If you face a fine from the FCC but hope to get it reduced by arguing financial hardship, be aware there’s certain specific information the FCC staff is going to want.
That’s a lesson from the case of Trinity Church of the Nazarene. The church, former owner of KRQZ(FM) in Lompoc, Calif., will have to pay $7,000 in a licensing rule violation case.
The license renewal application should have been filed on Aug. 1, 2005, four months before the license expired. The station missed the deadline; it filed for an STA in December of that year, shortly after the license ran out, then filed the renewal application.
The FCC issued a notice of apparent liability at the end of 2007, three years ago this month. Trinity then appealed. The church didn’t dispute that it failed to file a timely renewal or that it operated without authority until it got an STA; but it asked for a cancellation or reduction based on significant financial hardship.
In rejecting the appeal now, the commission staff says Trinity did not submit federal tax returns, financial statements “or any other reliable and objective documentation setting forth Trinity’s finances in support of its request.” The church only provided financial documentation relating to operation of the station, showing three years of income and expenses (with losses each year), and stated that the financial records for the station are accounted for separately.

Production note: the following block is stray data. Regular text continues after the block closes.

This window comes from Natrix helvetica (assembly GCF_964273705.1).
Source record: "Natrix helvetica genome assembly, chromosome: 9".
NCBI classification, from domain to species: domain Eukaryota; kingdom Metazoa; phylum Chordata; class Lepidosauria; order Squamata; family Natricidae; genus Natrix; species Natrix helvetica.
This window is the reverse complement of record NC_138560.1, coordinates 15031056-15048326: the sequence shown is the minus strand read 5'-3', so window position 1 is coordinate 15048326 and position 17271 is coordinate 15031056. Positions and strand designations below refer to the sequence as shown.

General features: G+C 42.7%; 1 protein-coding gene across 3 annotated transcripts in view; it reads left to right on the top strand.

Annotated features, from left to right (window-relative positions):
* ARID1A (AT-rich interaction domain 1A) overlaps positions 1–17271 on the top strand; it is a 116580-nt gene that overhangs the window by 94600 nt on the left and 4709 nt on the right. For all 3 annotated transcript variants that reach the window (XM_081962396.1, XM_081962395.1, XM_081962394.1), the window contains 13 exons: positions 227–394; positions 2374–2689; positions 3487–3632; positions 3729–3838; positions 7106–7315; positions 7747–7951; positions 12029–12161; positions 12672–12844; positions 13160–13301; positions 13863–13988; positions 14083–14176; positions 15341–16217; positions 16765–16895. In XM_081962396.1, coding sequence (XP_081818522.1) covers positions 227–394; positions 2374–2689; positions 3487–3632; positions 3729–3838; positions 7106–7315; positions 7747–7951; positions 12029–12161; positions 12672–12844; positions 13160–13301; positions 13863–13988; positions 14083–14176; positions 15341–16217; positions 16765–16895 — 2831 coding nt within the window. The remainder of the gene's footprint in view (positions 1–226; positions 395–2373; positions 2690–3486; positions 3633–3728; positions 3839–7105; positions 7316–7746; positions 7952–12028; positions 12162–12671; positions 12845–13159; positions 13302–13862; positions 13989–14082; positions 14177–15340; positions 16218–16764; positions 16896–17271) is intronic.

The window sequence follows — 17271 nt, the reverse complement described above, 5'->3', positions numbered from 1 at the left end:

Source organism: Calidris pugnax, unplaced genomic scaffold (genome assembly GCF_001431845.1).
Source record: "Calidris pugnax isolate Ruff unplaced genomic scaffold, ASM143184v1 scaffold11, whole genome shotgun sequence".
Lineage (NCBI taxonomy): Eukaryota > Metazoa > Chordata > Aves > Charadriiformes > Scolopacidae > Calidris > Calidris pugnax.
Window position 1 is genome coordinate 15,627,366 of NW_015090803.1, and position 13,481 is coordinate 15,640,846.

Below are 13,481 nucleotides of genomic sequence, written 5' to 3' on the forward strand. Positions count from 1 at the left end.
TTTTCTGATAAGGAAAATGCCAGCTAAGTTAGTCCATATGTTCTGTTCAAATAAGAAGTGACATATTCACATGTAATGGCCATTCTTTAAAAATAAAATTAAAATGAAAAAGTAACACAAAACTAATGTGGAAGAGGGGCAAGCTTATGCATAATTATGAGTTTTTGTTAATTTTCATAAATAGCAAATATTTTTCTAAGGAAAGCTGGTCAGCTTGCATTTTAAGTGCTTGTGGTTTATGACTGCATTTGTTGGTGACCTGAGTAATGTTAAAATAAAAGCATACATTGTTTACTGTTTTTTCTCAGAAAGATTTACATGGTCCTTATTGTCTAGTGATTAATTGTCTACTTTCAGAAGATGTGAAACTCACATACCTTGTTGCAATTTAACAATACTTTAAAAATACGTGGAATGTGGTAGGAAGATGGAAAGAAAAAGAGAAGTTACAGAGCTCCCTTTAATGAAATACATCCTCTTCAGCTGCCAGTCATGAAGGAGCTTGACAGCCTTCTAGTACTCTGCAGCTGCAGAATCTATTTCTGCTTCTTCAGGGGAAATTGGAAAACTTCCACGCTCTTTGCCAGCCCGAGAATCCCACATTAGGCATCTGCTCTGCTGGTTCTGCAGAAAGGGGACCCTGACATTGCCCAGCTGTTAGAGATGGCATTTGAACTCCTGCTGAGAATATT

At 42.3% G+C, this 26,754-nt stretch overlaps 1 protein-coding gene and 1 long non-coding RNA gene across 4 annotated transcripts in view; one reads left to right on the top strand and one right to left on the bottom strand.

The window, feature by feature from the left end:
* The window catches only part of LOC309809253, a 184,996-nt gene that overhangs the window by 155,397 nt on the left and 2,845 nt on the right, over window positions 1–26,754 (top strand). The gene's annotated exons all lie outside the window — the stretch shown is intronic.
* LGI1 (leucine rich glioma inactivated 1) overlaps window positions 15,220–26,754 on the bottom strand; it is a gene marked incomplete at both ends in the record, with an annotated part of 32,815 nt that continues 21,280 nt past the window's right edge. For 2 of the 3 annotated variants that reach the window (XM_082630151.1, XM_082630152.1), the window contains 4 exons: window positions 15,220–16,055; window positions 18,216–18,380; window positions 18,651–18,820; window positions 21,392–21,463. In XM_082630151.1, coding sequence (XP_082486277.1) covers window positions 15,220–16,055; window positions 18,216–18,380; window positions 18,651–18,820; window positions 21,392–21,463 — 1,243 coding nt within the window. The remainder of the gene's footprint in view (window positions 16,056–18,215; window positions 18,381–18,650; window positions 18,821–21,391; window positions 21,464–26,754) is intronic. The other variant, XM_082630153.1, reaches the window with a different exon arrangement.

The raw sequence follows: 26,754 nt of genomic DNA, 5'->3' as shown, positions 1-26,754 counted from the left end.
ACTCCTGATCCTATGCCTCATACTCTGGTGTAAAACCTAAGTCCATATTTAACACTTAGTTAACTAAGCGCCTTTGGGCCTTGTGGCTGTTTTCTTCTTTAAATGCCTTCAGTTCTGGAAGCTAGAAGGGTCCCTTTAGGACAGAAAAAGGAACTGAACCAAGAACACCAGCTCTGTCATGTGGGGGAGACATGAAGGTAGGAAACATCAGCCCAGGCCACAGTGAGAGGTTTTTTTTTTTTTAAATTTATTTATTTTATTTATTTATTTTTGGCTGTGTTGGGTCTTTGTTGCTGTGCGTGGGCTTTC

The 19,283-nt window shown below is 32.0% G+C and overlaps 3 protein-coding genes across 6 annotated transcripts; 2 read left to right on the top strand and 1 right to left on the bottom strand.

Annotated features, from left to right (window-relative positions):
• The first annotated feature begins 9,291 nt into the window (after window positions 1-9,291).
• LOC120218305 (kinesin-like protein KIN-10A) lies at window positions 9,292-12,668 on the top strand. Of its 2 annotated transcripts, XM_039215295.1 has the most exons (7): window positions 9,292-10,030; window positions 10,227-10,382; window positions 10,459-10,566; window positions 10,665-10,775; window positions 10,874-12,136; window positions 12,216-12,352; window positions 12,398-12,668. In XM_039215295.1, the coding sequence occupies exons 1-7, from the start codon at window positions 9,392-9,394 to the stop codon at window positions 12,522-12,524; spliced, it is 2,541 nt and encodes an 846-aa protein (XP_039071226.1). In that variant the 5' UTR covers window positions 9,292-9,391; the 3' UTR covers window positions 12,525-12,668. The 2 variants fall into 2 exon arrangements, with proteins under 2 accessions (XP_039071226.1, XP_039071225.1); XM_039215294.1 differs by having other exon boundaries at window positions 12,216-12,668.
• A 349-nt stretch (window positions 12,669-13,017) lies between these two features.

“We require a licensee’s financial information, not an accounting of the station’s separate funding, in order to entertain a request for reduction of forfeiture based on inability to pay,” the FCC wrote. It cited earlier cases finding that a one-page document setting forth station income and expenditures for one year, but providing no information regarding licensee’s finances, was “an insufficient basis on which to assess a licensee’s ability to pay.”
The commission reiterated that it will not consider reducing or canceling a forfeiture in response to inability to pay “unless the licensee submits: (1) federal tax returns for the most recent three-year period; (2) financial statements prepared according to generally accepted accounting practices; or (3) some other reliable and objective documentation that accurately reflect the licensee’s current financial status.”
The station is now licensed to Spirit Communications, but the fine is against the earlier licensee.